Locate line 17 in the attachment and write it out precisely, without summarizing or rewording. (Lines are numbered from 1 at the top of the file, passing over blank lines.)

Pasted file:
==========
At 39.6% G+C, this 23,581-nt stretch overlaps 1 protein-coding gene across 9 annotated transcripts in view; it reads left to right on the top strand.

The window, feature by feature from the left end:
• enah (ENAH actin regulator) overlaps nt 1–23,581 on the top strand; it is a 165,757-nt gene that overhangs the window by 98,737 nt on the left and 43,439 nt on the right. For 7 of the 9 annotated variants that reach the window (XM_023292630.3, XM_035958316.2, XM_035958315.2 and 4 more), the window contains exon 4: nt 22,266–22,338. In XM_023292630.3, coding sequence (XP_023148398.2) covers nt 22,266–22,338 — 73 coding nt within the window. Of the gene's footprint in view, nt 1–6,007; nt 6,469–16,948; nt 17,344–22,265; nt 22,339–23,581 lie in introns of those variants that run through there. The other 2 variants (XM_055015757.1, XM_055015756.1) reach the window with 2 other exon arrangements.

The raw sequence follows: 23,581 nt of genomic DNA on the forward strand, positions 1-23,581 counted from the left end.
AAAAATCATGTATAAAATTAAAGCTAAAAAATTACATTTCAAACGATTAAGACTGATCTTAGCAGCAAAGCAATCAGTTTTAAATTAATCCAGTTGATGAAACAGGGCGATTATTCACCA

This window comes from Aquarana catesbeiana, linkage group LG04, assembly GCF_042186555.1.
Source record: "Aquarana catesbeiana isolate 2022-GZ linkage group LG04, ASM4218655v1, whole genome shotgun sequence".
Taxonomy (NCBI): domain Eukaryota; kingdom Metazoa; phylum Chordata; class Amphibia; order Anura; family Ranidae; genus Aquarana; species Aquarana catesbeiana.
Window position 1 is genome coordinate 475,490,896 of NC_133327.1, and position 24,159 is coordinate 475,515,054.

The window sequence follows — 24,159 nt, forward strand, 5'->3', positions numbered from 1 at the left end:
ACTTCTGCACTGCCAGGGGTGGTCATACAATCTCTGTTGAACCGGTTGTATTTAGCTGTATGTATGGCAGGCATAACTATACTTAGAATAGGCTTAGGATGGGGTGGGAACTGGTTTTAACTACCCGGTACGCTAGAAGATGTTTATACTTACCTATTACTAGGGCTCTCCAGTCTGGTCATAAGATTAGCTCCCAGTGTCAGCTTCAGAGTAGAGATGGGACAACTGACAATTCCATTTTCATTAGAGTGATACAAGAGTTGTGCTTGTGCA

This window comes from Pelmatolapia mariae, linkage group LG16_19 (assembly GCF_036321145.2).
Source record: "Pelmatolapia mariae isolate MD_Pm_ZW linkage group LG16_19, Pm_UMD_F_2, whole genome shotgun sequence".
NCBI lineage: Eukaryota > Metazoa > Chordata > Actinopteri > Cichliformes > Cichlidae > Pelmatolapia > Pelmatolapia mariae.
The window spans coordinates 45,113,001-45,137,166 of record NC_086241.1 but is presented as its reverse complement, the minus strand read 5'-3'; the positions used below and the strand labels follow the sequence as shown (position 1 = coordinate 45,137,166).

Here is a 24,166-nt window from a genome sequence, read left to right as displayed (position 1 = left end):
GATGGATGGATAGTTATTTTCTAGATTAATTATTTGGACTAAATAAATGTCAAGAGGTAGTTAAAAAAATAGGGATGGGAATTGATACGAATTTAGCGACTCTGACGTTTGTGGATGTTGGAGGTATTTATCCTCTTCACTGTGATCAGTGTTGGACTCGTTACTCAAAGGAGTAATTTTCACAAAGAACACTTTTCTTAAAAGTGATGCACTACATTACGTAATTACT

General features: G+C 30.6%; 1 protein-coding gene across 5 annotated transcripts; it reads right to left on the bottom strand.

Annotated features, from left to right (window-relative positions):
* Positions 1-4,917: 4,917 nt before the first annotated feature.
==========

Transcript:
GATGGATGGATAGTTATTTTCTAGATTAATTATTTGGACTAAATAAATGTCAAGAGGTAGTTAAAAAAATAGGGATGGGAATTGATACGAATTTAGCGACTCTGACGTTTGTGGATGTTGGAGGTATTTATCCTCTTCACTGTGATCAGTGTTGGACTCGTTACTCAAAGGAGTAATTTTCACAAAGAACACTTTTCTTAAAAGTGATGCACTACATTACGTAATTACT